The personal exemption amount for tax year 2014 was $3,950, says the U.S. Tax Center. When preparing a Federal tax return, one personal exemption is allowed for the taxpayer and one for his spouse. If the taxpayer can be declared as a dependent by someone else, no exemption is allowed.
For tax year 2014, personal exemption was phased out for taxpayers with $254,200 in adjusted gross income, and married joint filers with an adjusted gross income of $305,050. There was no personal exemption amount for individuals with an adjusted gross income of $376,700 for individuals and $427,550 for married joint filers, explains the U.S. Tax Center.
Taxpayers can generally claim an exemption for each dependent he claims on his tax return, explains the Internal Revenue Service. A qualifying dependent is a child or qualifying relative. Taxpayers need to provide the Social Security number of each dependent for which he is taking the personal exemption.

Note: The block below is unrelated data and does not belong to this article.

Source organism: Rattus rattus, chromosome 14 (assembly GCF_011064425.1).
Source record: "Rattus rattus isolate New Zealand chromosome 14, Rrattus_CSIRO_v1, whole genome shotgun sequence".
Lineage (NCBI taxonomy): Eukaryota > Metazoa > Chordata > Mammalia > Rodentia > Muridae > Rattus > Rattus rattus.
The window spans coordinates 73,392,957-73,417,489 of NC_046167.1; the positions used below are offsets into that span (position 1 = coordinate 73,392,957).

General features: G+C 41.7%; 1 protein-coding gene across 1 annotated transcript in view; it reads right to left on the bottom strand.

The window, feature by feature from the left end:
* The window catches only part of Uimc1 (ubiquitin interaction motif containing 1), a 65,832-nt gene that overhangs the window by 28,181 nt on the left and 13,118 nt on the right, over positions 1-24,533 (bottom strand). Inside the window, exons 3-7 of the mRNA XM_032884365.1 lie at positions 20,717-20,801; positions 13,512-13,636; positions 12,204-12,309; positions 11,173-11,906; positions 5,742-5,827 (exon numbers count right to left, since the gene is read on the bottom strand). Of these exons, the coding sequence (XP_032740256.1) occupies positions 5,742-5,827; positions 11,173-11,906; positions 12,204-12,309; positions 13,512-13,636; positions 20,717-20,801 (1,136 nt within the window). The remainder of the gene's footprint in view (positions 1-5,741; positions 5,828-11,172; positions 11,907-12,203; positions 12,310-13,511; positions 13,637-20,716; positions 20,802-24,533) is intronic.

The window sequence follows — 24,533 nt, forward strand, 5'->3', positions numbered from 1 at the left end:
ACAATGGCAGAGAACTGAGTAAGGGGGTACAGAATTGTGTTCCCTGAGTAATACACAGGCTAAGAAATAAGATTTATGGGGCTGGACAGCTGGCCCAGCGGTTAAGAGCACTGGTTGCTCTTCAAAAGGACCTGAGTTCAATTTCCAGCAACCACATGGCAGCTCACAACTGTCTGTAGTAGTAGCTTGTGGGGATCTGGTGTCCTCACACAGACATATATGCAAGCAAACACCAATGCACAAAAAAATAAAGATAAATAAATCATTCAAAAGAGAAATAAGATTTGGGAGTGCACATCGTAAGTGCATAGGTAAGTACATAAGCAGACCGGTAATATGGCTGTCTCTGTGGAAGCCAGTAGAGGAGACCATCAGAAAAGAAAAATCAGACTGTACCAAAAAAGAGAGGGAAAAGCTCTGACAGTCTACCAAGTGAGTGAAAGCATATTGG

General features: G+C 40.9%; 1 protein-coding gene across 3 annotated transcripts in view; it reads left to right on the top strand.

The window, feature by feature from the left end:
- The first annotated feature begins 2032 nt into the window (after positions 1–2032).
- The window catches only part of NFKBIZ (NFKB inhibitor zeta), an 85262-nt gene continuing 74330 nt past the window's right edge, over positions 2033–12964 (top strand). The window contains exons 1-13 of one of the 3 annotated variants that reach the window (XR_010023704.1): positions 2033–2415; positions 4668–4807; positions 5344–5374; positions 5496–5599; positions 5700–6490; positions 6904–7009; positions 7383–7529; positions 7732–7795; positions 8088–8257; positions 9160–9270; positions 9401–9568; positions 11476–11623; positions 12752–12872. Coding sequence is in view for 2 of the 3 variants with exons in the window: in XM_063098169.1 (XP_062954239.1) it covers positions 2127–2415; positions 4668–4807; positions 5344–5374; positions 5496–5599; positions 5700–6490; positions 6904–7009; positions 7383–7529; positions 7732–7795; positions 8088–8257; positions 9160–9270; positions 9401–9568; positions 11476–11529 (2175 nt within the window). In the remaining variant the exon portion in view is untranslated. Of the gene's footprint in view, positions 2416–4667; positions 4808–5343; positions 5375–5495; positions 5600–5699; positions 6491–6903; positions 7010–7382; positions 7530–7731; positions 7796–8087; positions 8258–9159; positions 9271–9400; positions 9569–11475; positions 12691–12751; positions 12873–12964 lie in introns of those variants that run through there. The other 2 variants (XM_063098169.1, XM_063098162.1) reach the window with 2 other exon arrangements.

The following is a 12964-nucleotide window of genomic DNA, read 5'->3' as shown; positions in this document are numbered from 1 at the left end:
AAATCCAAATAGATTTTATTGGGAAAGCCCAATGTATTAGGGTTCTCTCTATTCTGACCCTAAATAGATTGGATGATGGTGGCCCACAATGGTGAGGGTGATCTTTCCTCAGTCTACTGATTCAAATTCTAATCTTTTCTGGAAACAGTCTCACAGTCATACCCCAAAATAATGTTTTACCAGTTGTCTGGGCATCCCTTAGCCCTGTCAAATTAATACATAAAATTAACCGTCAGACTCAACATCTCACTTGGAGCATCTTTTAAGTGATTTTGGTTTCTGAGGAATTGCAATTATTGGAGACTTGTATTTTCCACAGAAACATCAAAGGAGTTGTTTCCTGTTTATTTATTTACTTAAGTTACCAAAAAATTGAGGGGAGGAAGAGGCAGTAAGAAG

If a taxpayer is married but filing separate returns, the taxpayer can claim the exemption for his spouse only if his spouse had no gross income, is not filing a tax return and was not the dependent of another taxpayer. Taxpayers can claim an exemption for their spouses even if they are non-resident aliens, but the spouses must have no gross income for U.S. taxing purposes, must not be filing returns and must not be dependents of other taxpayers.